Diving and snorkeling from Airlie Beach, party town, gateway to the Great Barrier Reef. Some background information.
Australia's Great Barrier Reef extends north from around Gladstone and the Tropic of Capricorn for about 2000 kilometres along the coast. At the Tropic, it is a scattering of individual reefs about 200 to 300 kilometres off shore. The reefs generally get closer to shore as you head north. North of Cairns, the reef makes an almost continuous barrier to the Coral Sea, and can be up to 80 kilometres wide.
There are around 600 islands in the area, around 250 continental islands (not coral islands), at least 2500 named reefs and 70 named coral cays. You don't see the Great Barrier Reef. You see a small part of it. There are resorts on about 20 islands, and camping on some others.
Most of the Barrier Reef is part of a National Park, and there are restrictions on permitted activities, especially those that might damage the reef. The area is on the UNESCO World Heritage List. Some areas can not be entered except in emergencies or for scientific study, some are available for viewing but no fishing or collecting is premitted. Maritime National Park A zone allows recreational fishing (single line and single hook), General Use B zone allows recreational and commercial use but not trawling or shipping. General Use A zone allows all reasonable usses, including shipping and trawling. Commercial spearfishing or spearfishing with SCUBA is not allowed anywhere within the 344,000 square kilomtres of the Marine Park.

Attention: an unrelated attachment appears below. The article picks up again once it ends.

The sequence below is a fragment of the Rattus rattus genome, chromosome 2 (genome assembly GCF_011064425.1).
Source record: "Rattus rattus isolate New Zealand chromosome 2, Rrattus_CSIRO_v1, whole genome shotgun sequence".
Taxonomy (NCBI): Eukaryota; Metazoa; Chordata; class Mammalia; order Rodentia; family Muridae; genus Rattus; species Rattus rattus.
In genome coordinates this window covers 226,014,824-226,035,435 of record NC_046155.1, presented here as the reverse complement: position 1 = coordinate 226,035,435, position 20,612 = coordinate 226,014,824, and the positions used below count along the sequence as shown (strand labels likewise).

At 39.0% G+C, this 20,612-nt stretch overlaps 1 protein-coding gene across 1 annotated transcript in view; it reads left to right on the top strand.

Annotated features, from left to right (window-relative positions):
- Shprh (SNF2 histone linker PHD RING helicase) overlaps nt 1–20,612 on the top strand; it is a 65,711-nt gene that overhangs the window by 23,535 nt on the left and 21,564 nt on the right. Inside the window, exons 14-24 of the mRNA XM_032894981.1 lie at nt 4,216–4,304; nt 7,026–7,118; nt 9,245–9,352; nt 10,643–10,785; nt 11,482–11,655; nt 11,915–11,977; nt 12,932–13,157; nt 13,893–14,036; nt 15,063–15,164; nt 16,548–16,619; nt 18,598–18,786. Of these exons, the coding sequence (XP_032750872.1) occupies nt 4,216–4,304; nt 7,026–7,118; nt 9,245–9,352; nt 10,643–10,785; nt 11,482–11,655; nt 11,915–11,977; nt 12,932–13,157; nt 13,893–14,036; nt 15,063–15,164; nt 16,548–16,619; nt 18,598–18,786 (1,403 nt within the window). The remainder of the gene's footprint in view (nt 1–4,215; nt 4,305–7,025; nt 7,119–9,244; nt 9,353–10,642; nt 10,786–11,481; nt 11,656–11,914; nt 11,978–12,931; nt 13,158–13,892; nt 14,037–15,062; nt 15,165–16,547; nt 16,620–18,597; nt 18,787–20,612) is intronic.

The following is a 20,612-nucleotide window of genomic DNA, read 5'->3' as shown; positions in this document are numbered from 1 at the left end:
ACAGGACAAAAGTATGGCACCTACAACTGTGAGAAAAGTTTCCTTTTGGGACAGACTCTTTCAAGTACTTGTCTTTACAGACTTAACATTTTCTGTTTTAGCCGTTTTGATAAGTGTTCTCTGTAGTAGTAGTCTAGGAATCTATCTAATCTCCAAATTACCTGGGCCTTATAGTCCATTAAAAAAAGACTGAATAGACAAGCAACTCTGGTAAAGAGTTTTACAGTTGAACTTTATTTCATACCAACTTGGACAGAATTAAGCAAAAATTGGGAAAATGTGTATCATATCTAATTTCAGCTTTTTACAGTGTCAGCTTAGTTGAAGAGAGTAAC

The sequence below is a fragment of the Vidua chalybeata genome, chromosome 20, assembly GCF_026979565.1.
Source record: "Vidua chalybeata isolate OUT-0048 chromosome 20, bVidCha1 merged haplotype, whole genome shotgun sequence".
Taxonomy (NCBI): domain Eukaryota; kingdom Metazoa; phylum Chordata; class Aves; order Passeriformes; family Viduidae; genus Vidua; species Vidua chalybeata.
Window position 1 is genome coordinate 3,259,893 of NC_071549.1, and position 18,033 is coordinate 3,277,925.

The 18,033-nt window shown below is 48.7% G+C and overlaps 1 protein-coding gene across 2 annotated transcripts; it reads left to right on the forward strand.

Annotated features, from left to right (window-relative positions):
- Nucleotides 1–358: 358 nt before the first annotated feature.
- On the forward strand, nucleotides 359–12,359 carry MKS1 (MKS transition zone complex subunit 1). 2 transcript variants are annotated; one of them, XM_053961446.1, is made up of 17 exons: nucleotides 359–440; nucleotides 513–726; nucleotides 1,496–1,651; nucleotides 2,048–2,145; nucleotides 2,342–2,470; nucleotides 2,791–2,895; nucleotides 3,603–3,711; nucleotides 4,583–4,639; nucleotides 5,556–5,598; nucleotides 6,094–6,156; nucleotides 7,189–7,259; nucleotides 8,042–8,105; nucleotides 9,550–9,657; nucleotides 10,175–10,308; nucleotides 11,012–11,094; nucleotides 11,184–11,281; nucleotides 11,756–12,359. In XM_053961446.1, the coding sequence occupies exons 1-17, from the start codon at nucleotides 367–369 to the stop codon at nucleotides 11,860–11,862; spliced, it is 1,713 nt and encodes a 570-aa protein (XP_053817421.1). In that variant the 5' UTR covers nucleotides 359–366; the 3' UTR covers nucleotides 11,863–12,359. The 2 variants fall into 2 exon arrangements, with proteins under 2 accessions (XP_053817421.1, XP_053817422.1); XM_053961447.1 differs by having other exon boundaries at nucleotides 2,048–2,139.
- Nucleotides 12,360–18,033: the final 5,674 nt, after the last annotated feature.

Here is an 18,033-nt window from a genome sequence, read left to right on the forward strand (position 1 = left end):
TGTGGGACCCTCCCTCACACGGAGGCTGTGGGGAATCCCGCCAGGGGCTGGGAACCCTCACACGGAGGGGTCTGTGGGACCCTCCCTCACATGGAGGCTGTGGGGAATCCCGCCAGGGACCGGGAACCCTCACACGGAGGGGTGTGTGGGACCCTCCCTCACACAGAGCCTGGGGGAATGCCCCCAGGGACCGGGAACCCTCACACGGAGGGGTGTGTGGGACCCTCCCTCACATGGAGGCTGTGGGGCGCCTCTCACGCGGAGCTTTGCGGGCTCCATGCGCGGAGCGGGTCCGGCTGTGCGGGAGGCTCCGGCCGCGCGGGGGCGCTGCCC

A reef tax of A$4 or A$5 per day per person is charged for entry to the Marine Park. This will normally be collected when you board your boat. Funds gathered are used to help preserve the reef. Pretty much any trip in the area will involve entering the park.
The Whitsunday Islands, near Airlie Beach, like almost all the larger islands, are simply the tops of mountains, and are therefore hilly, with vegetation very similar to the nearby mainland. Only a very few islands are actually on the reef. There are also low lying coral cays, some with vegetation, and some simply coral sand. Coral cays may shift over time, and may not survive cyclones. The islands all suffer from water shortages. If camping, you usually have to bring your own water (and everything else).
Most boat trips to the islands or the reef cater for both snorkellers and for divers. Divers generally pay a premium of around $50 a day to cover use of tanks, air, weights, torches, etc. You can usually combine a dive training course and pleasure diving on a single trip, and this can be a real bargain for anyone wanting more than a short glimpse of the reef.
If doing an Open Water diving course, you must have a diving medical test to Australian Standard 4005.1 within the past three months. Your diving course can arrange this for you, at a cost of approximately $40. You will also need to bring at least two passport sized photos for your diving logbook. Most courses will arrange appropriate photos at around $8 for a set of four.
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